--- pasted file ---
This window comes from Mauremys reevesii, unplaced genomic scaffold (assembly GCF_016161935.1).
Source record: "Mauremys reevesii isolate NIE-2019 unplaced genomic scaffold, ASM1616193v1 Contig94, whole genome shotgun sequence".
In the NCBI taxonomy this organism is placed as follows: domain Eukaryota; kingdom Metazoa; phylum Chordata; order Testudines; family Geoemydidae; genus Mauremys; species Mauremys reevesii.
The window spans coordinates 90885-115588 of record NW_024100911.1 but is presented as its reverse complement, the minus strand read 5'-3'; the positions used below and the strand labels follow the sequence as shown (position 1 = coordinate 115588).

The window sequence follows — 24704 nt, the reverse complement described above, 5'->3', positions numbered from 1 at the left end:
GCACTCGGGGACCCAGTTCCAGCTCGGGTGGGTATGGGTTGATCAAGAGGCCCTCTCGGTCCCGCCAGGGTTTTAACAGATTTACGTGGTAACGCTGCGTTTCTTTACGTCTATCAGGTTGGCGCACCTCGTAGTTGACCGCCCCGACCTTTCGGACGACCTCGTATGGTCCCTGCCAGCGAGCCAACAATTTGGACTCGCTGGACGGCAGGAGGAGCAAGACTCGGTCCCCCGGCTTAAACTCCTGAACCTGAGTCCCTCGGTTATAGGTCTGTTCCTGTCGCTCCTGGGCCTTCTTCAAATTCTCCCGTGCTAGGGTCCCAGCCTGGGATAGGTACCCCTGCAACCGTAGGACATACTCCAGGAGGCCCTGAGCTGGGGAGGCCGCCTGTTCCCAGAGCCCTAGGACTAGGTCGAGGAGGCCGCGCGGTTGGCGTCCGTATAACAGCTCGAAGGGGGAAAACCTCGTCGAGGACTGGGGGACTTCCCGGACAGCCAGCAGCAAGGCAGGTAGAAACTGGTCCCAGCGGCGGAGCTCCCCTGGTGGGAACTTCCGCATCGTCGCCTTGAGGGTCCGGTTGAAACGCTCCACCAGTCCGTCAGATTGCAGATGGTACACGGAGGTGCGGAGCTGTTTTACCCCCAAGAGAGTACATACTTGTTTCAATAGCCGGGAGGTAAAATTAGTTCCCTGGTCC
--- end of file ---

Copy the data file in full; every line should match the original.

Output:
This window comes from Mauremys reevesii, unplaced genomic scaffold (assembly GCF_016161935.1).
Source record: "Mauremys reevesii isolate NIE-2019 unplaced genomic scaffold, ASM1616193v1 Contig94, whole genome shotgun sequence".
In the NCBI taxonomy this organism is placed as follows: domain Eukaryota; kingdom Metazoa; phylum Chordata; order Testudines; family Geoemydidae; genus Mauremys; species Mauremys reevesii.
The window spans coordinates 90885-115588 of record NW_024100911.1 but is presented as its reverse complement, the minus strand read 5'-3'; the positions used below and the strand labels follow the sequence as shown (position 1 = coordinate 115588).

The window sequence follows — 24704 nt, the reverse complement described above, 5'->3', positions numbered from 1 at the left end:
GCACTCGGGGACCCAGTTCCAGCTCGGGTGGGTATGGGTTGATCAAGAGGCCCTCTCGGTCCCGCCAGGGTTTTAACAGATTTACGTGGTAACGCTGCGTTTCTTTACGTCTATCAGGTTGGCGCACCTCGTAGTTGACCGCCCCGACCTTTCGGACGACCTCGTATGGTCCCTGCCAGCGAGCCAACAATTTGGACTCGCTGGACGGCAGGAGGAGCAAGACTCGGTCCCCCGGCTTAAACTCCTGAACCTGAGTCCCTCGGTTATAGGTCTGTTCCTGTCGCTCCTGGGCCTTCTTCAAATTCTCCCGTGCTAGGGTCCCAGCCTGGGATAGGTACCCCTGCAACCGTAGGACATACTCCAGGAGGCCCTGAGCTGGGGAGGCCGCCTGTTCCCAGAGCCCTAGGACTAGGTCGAGGAGGCCGCGCGGTTGGCGTCCGTATAACAGCTCGAAGGGGGAAAACCTCGTCGAGGACTGGGGGACTTCCCGGACAGCCAGCAGCAAGGCAGGTAGAAACTGGTCCCAGCGGCGGAGCTCCCCTGGTGGGAACTTCCGCATCGTCGCCTTGAGGGTCCGGTTGAAACGCTCCACCAGTCCGTCAGATTGCAGATGGTACACGGAGGTGCGGAGCTGTTTTACCCCCAAGAGAGTACATACTTGTTTCAATAGCCGGGAGGTAAAATTAGTTCCCTGGTCC